Appeals court upholds Gilmer man's evading arrest sentence
By PHILLIP WILLIAMS
GILMER-- A state appeals court has upheld last April's conviction of a Gilmer man who received a 10-year prison term for felony evading arrest after leading officers on a vehicle chase two years ago.
The 6th Court of Appeals in Texarkana on Dec. 19 rejected the appeal of Shannon Mark Battee, who argued that 115th District Court Judge Lauren Parish wrongly rejected his insanity defense, and that his right to trial by jury had been improperly waived.
Upshur County District Attorney Billy Byrd, who prosecuted the case, announced the appellate court's decision in a Dec. 26 news release. Because of Judge Parish's finding that the pickup driven by Battee was a "deadly weapon," he must serve at least half his maximum 10-year term before becoming eligible for parole, Byrd said.
Battee, who has a degree in criminal justice and has worked as a guard, was convicted and sentenced last April 26 -- his 42nd birthday -- of committing the crime July 15, 2010.
"We affirm the judgment of the trial court because (1) the lack of a written waiver of a jury was harmless error and (2) sufficient evidence supports the trial court's rejection of Battee's insanity defense," the appellate court said in an opinion signed by Chief Justice Josh Morriss III.
According to the opinion, evidence in the case was as follows:
Gilmer police officer Larry Sewell was called to the Brookshire's supermarket parking lot in Gilmer after a report that someone involved in an offense there two days earlier was present. Sewell recognized a green truck from the prior incident, and it left the parking lot and sped away.
"Sewell said he pursued the truck for about fifteen to sixteen miles at speeds of beyond 100 miles per hour. This testimony is corroborated by a video recorded from the dash of Sewell's police vehicle," the opinion stated.
"Consistent with Sewell's description of events, Battee, later identified as the truck's driver, can be seen passing vehicles on the right shoulder, driving in the center turn lane, and driving in the opposite lanes. . .into oncoming traffic," Morriss continued. At one point, the opinion noted, Battee entered a truck stop's parking lot, slowed and stopped; but almost immediately, and after Sewell opened his patrol car door "sped away again."
"In the course of the chase," the document added, "one police car with lights flashing passed Battee in the oncoming lane; another car, also with lights flashing, pulled onto the shoulder on Battee's side of the road, facing Battee; and a third police car, lights flashing, passed Sewell and overtook Battee around the time Battee swerved from side-to-side on the four-lane highway and finally came to a stop.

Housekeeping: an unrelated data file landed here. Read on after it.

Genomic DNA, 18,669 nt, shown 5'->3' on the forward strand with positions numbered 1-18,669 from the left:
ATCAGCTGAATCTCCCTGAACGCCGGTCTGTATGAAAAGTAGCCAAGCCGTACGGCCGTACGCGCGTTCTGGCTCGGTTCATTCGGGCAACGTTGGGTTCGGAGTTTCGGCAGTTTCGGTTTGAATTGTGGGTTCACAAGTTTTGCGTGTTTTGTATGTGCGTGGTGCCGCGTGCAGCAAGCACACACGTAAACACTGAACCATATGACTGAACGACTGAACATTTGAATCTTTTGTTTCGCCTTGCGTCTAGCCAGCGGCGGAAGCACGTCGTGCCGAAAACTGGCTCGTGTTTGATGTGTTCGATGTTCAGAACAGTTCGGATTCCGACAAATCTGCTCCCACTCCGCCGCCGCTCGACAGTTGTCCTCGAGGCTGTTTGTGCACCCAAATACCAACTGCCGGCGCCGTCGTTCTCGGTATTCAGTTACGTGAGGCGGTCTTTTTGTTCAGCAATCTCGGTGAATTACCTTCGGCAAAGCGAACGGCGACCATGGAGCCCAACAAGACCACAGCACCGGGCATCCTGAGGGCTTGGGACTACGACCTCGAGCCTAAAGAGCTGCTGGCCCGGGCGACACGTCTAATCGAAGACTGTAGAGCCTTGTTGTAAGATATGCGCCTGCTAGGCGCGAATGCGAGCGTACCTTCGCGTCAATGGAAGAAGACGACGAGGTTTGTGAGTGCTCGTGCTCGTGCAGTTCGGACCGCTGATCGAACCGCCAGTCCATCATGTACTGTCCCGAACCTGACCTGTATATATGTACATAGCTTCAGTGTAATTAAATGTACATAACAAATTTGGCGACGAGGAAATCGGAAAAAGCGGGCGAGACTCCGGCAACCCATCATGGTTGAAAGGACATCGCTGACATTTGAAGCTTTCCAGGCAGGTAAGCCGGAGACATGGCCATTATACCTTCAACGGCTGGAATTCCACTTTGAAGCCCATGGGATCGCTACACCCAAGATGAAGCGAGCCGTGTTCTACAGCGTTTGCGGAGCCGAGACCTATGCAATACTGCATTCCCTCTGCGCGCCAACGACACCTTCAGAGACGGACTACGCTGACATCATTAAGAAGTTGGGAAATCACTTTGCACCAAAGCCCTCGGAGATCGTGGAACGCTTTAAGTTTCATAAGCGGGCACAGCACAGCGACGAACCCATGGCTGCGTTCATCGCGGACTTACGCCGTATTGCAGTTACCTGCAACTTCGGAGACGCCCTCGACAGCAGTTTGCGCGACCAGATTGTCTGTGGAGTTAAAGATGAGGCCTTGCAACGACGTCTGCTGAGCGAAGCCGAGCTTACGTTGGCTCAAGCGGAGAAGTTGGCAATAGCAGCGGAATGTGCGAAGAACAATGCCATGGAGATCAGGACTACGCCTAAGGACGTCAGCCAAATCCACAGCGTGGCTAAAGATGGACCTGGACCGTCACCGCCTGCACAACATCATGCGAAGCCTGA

"Battee finally was slowed and pulled to the left shoulder facing oncoming traffic," the opinion said. As his truck rolled to a stop, he leaped from it and ran into a field.
"Sewell said that, though it could not be clearly seen in the video recording, Battee jumped from the truck while it was still moving. Sewell gave pursuit and eventually apprehended Battee."
The defendant testified he ran from his vehicle because he smelled gasoline and feared an explosion and that, upon realizing Sewell was behind him, "just put (his) hands up and went with them." But Sewell said he had to chase Battee 30-100 yards, and the defendant "did not willingly cease running from him."
The opinion quoted Battee as telling a psychiatrist, Dr. Frank Murphy, he didn't "know he was being pursued and was hurrying to town for a meeting and to get his truck fixed."
However, testifying before Judge Parish, the defendant "explained the chase by saying the speedometer on his truck had been malfunctioning and he was driving at high speeds to get the meter to 'kick in.'"
As for Battee's argument that the record had no written waiver of a jury trial, the appeals court noted there were other "references indicating Battee's actual waiver."
Battee had a history of hospitalizations for mental illness. A psychologist who testified for the state,.Dr. Thomas Allen, and Dr. Murphy, who testified for the defense, agreed Battee suffered from mental illness, but disagreed on whether he was legally sane at the time of the incident. (Dr. Murphy said he wasn't).
Longview attorney John W. Moore represented Battee at trial. Gilmer attorney Dwight Brannon filed the appeal, and Assistant District Attorney Natalie Miller filed the prosecution's response.